I’m 90% sure the *Drive My Car* video above is ripped from the awful *The Space Within Us* [Live In The U.S] DVD released in 2006. It is a so-called live concert documentary of Macca’s 2005 US tour with the McCartney Band. Bucketloads of Macca-praise throughout the DVD from all & sundry which Macca should have had toned down substantially! The DVD is ruined also by the over use of audience reaction shots – a camera roaming the stage & concentrating on the musicians would been far more interesting.

      I think the guitarist is the rather good Rusty Anderson – the whole backing band is very, very tight with more stadium gigs behind them than the Beatles managed back in the day & of course they have the advantage of modern tech & a roadie multitude with decades of experience.

  5. JonLynnHarvey
    Posted April 10, 2017 at 11:32 am | Permalink

    I was bummed when the Beatles broke up, but in hindsight I wonder if it might have been better for the Beatles to go out at the peak of their abilities rather than to fade into mediocrity.

    There are a number of acts which produced some great records and then could not match their earlier work.


    Kahlil Gibran always struck me as saying things that were so open-ended one could interpret what he said either in fairly wise ways or in saccharine ways. I wonder if he lost something in translation to English.

    He is the third most universally quoted poet behind Lau-Tzu and Shakespeare, but has also been parodied, notably in “The Profit, by Kellogg All-Bran”.

    In the movie “Pork Lips Now”, a parody of Coppola’s “Apocalypse Now”, the original books on Colonel Kurtz’s desk (“From Ritual to Romance” and “The Golden Bough” in the Coppola film) have been replaced by “The poetry of Rod McKuen” and “The Prophet”.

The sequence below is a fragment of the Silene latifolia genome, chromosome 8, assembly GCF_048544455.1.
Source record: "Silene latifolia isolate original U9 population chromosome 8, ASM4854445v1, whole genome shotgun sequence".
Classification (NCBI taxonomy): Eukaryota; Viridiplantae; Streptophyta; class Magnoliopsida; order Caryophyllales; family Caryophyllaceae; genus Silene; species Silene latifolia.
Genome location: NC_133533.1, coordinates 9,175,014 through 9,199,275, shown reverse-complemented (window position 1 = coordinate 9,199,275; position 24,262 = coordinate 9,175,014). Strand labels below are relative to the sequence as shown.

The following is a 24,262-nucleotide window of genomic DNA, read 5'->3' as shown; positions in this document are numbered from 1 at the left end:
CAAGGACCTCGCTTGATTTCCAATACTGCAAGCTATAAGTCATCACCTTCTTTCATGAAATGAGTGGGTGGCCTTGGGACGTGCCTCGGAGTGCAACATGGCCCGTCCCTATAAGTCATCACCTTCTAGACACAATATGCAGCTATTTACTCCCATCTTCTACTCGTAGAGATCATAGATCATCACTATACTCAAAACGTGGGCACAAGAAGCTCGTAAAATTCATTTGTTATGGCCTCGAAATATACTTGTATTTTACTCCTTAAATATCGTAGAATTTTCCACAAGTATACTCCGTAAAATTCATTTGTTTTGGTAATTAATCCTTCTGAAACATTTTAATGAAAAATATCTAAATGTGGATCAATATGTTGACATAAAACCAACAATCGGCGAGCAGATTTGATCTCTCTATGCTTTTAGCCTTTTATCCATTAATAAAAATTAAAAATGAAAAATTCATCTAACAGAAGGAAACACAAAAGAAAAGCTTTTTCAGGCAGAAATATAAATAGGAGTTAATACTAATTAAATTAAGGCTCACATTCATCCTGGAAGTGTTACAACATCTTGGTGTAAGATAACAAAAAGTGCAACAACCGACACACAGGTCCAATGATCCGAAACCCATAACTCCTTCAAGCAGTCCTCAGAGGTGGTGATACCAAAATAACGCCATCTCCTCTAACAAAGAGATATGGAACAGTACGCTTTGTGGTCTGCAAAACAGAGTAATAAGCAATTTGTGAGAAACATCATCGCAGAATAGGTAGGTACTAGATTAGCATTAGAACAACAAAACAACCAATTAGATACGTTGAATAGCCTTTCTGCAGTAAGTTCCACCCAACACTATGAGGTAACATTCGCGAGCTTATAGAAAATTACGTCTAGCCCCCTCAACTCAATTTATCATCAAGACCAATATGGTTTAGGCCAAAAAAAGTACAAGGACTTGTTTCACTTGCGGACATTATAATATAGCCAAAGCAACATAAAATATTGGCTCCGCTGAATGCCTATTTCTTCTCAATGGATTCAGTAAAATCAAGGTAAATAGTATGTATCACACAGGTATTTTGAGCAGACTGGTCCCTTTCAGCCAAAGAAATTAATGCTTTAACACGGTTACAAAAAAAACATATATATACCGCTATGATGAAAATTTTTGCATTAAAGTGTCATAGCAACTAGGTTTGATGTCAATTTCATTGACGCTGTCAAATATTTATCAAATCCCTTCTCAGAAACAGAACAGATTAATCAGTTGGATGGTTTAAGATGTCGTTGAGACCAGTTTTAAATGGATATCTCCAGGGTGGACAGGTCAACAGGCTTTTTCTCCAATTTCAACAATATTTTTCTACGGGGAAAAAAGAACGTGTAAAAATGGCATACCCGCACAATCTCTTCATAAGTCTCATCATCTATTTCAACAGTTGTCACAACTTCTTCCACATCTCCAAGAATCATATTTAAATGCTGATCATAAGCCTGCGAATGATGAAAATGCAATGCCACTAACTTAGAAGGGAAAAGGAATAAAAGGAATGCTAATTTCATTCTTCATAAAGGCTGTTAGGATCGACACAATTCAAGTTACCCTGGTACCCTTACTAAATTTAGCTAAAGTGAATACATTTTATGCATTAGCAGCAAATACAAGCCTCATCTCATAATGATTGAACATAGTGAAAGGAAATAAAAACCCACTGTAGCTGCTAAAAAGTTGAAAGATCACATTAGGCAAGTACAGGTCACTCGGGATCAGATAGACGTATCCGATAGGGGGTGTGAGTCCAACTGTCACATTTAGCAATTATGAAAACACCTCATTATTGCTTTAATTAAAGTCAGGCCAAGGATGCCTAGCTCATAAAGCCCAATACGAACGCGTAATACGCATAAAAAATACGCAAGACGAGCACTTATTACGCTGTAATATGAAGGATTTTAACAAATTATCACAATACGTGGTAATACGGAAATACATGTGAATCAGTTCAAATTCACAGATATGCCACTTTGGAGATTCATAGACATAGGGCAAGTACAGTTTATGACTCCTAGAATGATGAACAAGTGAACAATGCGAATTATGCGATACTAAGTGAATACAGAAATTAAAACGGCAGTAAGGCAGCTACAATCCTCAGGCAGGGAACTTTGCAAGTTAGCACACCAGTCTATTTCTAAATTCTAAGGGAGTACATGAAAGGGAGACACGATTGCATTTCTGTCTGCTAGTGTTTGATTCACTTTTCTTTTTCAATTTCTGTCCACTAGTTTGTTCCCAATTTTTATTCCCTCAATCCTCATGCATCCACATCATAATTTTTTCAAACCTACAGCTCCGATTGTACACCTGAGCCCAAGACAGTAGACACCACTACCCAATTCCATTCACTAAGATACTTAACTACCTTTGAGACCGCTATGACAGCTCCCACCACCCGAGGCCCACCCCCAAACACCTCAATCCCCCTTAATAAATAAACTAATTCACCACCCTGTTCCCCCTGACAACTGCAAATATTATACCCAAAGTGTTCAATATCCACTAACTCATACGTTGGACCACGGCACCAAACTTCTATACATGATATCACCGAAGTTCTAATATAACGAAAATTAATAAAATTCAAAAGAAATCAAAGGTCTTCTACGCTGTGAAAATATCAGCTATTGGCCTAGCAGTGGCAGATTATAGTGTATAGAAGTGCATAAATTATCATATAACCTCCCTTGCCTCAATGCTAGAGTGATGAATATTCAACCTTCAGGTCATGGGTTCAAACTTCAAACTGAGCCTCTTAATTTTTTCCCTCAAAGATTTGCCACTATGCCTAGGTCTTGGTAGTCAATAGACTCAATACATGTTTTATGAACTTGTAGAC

However, I hear that Salma Hayek’s movie of the book is pretty good.

    • grasshopper
      Posted April 10, 2017 at 3:48 pm | Permalink

      Have you looked at the works of Kehlog Albran, who wrote The Profit. His profundities are as deeply abyssal.
      An example —

      A priest asked,
      What is Fate, Master?

      And he answered:
      It is that which gives a beast of burden its reason for existence.
      It is that which men in former times had to bear upon their backs.
      It is that which has caused nations to build by-ways from City to City upon which carts and coaches pass, and alongside which inns have come to be built to stave off Hunger, Thirst and Weariness.
      It is that which has caused great fleets of ships to ply the Seven Seas wherever the wind blows.

      And that is Fate? said the priest.

      Fate… I thought you said Freight, responded the Master.

      That’s all right, said the priest. I wanted to know what Freight was too.

    • grasshopper
      Posted April 10, 2017 at 11:07 pm | Permalink

      JonLynnHarvey, sorry. I missed your own reference to Kehlog Albran. Yesterday, I even missed the sign on the road that said “Road Closed Due To Flood Waters” not 400m from my front gate. A huge bloody sign it was, too.